Lenovo CEO: PC Market To ‘Expand’ As Work From Home Becomes ‘Long Term’

‘The total PC (total addressable market) will be increased by 25 to 30 percent in two to three years,’ says Lenovo Chairman and CEO Yang Yuanqing.


Lenovo CEO Yang Yuanqing said the coronavirus pandemic will increase the total addressable market for PCs by upwards of 30 percent over the next few years as many businesses and educational institutes make working or studying from home permanent.

“The work from home, study at home, e-commerce, online gaming and telehealth will become the new normal and expand the total PC and smart devices market size,” said Yuanqing, during the company’s fourth fiscal quarter earnings report Tuesday night. “We will continue to innovate to meet new demand and focus on the high-growth segments to drive even stronger growth.”

Yuanqing said the surge in remote working stemming from COVID-19 will cause many employees to “work from home forever if their role allows them to do that.” He added that both commercial customers and families are buying laptops to either work or study from home.

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“We see this trend is not short term. So it could be long term. It will drive the total PC TAM (total addressable market) to increase,” Yuanqing said. “So the total PC TAM will be increased by 25 to 30 percent in two to three years -- that’s very possible.”

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Solution providers see mobile devices and laptops as the third fastest-growing technology area in the coming quarters, according to a recent study from IPED Consulting. The study found that 45 percent of solution providers see a positive impact in coming quarters for sales of mobile devices and laptops, while 21 percent see sales remaining unchanged, according to IPED (which has the same parent company as CRN, The Channel Company).

Lenovo was hit hard by the coronavirus pandemic as it was forced to completely shut down its manufacturing facility based in Wuhan, China, which caused total revenues to drop 10 percent year over year to $10.6 billion during its fourth fiscal quarter, which ended March 31.

“Our PC manufacturing in China was one of the first to resume full production in the industry,” said Yuanqing. However, the closure caused revenues in Lenovo’s PC and Smart Devices group to drop 4 percent year over year in its fourth quarter, although the company did not provide a sales figure.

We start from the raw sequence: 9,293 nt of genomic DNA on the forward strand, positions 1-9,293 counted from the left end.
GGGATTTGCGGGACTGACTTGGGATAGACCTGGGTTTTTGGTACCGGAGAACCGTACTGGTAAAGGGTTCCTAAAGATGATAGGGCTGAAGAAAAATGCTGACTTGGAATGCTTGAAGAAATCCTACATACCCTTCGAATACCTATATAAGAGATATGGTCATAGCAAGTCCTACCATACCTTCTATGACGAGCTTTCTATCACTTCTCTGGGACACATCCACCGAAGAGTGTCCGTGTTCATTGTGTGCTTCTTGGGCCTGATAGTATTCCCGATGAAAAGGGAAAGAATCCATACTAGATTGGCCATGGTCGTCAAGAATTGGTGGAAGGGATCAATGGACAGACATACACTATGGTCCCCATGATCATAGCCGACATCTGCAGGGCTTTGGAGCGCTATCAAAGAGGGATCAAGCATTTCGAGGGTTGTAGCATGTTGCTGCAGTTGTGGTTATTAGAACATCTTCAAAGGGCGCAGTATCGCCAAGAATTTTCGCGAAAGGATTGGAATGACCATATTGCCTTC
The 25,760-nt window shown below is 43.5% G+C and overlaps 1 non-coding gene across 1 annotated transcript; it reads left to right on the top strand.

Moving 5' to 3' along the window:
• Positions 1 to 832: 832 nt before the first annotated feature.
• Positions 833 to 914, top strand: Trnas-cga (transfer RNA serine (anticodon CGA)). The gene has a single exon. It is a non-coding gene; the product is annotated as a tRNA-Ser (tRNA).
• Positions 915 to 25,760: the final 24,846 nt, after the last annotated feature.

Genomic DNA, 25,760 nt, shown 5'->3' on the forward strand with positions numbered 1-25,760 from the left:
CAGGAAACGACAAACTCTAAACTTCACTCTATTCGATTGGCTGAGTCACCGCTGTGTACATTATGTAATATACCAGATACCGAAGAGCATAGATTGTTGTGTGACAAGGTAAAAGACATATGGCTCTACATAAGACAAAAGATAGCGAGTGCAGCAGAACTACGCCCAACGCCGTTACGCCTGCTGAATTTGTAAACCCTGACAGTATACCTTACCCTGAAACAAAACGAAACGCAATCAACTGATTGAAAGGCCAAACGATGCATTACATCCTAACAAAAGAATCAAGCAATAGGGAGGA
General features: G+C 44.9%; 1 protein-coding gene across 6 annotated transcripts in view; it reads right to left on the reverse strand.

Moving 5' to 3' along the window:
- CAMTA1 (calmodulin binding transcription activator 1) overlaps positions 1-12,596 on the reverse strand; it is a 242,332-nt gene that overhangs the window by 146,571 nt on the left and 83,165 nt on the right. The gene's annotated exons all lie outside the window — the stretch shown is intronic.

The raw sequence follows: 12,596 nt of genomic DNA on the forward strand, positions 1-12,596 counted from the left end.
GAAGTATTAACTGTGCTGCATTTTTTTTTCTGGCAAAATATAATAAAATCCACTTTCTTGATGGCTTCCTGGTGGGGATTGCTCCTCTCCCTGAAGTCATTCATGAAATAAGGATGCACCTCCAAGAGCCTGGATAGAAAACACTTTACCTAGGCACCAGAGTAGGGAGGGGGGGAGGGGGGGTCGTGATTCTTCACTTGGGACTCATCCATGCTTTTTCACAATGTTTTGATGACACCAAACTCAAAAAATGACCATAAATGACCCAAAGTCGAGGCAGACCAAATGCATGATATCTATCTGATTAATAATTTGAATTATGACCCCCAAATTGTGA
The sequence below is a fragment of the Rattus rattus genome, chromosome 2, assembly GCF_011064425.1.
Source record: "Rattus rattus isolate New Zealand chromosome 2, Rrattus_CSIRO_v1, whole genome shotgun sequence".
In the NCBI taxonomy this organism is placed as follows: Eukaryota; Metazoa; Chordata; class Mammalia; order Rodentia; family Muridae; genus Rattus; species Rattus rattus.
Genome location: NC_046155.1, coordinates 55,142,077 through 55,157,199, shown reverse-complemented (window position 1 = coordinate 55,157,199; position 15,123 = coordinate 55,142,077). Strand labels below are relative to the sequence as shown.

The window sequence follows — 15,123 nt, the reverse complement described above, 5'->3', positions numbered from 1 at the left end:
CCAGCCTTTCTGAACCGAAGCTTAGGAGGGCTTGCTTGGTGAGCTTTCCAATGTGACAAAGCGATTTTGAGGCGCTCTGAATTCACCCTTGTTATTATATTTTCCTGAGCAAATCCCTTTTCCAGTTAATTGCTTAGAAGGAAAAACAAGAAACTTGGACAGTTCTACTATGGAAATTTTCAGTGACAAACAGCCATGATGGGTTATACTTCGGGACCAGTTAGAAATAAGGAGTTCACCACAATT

Lenovo’s PC and Smart Devices (SCSD) sales for the full year hit nearly $40 billion in sales, up 4 percent compared to fiscal year 2019. The company’s PCSD group reported record pre-tax income of $2.3 billion, up 18 percent year on year, while pre-tax income margins expanded 73 basis point to 5.9 percent.

Worldwide PC shipments declined 12 percent to 51.6 million units during the first quarter of 2020 due to the coronavirus pandemic, according to Gartner. Lenovo captured 24.4 percent of the global PC market share by shipping 12.6 million units, followed by Hewlett Packard with 21.5 percent share, then Dell at 19.7 percent share.

“The single most significant influencing factor for PC shipment decline was the coronavirus outbreak, which resulted in disruptions to both the supply and demand of PCs,” said Mikako Kitagawa, research director at Gartner in a statement. “Following the first lockdown in China in late January, there was lower PC production volume in February that turned into logistics challenges. … Once coronavirus-related lockdowns expanded to other regions, there were new, sudden pockets of PC demand for remote workers and online classrooms that PC manufacturers could not keep up with.”

Lenovo’s president and chief operating officer, Gianfranco Lanci, said the company is currently seeing strong demand for both traditional notebooks as well as its Winbook Chromebook.

“The clear trend we see is that, usually at home, you have one or two PCs -- so it’s one to two PC per family at least in the mature market. It’s really becoming one PC per person and I think this is going to last,” he said. “I don’t think it’s going to just last for the coronavirus impact, but it’s going to last forever.”

Lanci predicts that “a good percentage” of employees will continue to work from home post-pandemic because it’s proven “more efficient” from a company point-of-view and also “better perceived” from an employee point of view.

“What is happening is, I think is TAM expansion when we look at PCs. It’s really a growth of TAM. Then it’s up to us to deliver a good experience on PC,” he said. “So talking about demand, we see a very strong Q1. I think this will continue in Q2.”